Phishing has been a security threat from as far back as the 1990s, which speaks volumes of its usefulness, adaptability, and effectiveness. The term “phishing” is derived from fishing to refer to the process of casting a bait in the hopes of catching prey. Phishing refers to a type of attack where the hackers manipulate their victims into offering up sensitive information such as passwords and financial information. The attack itself is not technical and falls under the category of social engineering attacks. Defending against phishing is also considerably harder precisely because it is a social engineering attack. In that case, the best defense against phishing is to understand phishing attacks; their types, their execution and the measures you can take to protect yourself from such attacks.

What are social engineering attacks?

Social engineering attacks refers to cyberattacks that rely on the manipulation of human behavior to acquire information or access to systems for malicious purposes. Although there are differences, most social engineering attacks use the same strategy, which involves investigating the target and then initiating contact in the hopes of bending the victim to the attacker’s will. For phishing, in particular, the attacks rely on creating a sense of urgency in the target, which leads to carelessness from the victim and consequently to loss of sensitive information.

How phishing attacks are executed

The execution of phishing attacks depends on the type of attack. Additionally, the types of phishing attacks can be divided depending on the purpose of the attack and the target of the attack. Depending on the goal, the attacks could either get the target to hand over sensitive information or download malware that could then be used to steal information from the target. Depending on the target, we have regular phishing attacks that target no one, in particular, spear phishing attacks that are aimed at a specific individual, and whale phishing attacks that are targeted at high-value targets.

When it comes to the execution, the attacks could be carried out via phone, email, or text. The hacker sends the target information that requires urgent action and prompts the victim to either click on a link to a cloned site or to download an attachment that installs the malware on the victim’s device. For instance, the information could be about a breach in your account, which would prompt you to click on a link to confirm the status of your account without knowing that you gave your login details to the hackers.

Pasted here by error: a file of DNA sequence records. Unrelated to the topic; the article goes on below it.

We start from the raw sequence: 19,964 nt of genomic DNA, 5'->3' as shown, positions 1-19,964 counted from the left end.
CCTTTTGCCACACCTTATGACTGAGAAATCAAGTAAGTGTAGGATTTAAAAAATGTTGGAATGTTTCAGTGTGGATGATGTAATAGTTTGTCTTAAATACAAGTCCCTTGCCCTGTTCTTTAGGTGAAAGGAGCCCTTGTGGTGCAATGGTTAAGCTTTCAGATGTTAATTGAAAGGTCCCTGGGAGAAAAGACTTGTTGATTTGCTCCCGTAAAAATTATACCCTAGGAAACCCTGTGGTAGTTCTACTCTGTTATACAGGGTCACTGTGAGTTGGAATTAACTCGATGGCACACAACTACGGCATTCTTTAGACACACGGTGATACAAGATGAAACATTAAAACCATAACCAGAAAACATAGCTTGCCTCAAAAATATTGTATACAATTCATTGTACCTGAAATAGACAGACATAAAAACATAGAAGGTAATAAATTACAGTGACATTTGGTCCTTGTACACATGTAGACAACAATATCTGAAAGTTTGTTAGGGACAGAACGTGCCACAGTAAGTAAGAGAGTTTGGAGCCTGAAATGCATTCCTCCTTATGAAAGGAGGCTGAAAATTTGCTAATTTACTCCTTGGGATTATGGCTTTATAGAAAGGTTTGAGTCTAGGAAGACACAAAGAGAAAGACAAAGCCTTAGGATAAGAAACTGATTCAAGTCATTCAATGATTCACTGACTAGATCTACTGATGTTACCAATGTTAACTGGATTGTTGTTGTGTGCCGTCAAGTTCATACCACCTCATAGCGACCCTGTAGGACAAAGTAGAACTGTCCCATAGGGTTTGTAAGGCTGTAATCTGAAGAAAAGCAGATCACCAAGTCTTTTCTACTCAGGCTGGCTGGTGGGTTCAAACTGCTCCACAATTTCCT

Naturally, depending on the target, the value of the message and the urgency will be different. For instance, in regular phishing, since the targets are random, there is little guarantee that the attack will work. Therefore, the attacks are usually less sophisticated and have a lot of vague information. However, for spear phishing and whale phishing, since the attacks are tailored with the target in mind, they are usually more personal and sophisticated and are more likely to elicit a response from the victim.

How to defend against phishing attacks

As already emphasized, defense against phishing attacks can be quite tricky. The issue lies in the manipulation of human behavior and emotion. Emotions and behavior can be quite unpredictable, therefore you need reliable and sustainable cybersecurity measures in place.

For starters, you could install cybersecurity software such as an antivirus and password managers to protect against fake sites. An antivirus with a browser add-on can warn you against links to phishing pages while also protecting against malware that may be included in an attachment. Password managers eliminate the need for manual password input, which helps to prevent you from entering your credentials on a fake website.  You should also use bookmarks to important websites and make a habit of using them to access the website to avoid being tricked into a trap.

The Takeaway

To effectively deal with phishing attacks, you should develop a habit of double-checking any messages you receive, especially if they sound too rushed. Nevertheless, the best defense would always be developing a deeper understanding of phishing attacks, so it’s possible to detect one before you make an irreversible mistake.

This post was written by the team at TechWarn.com.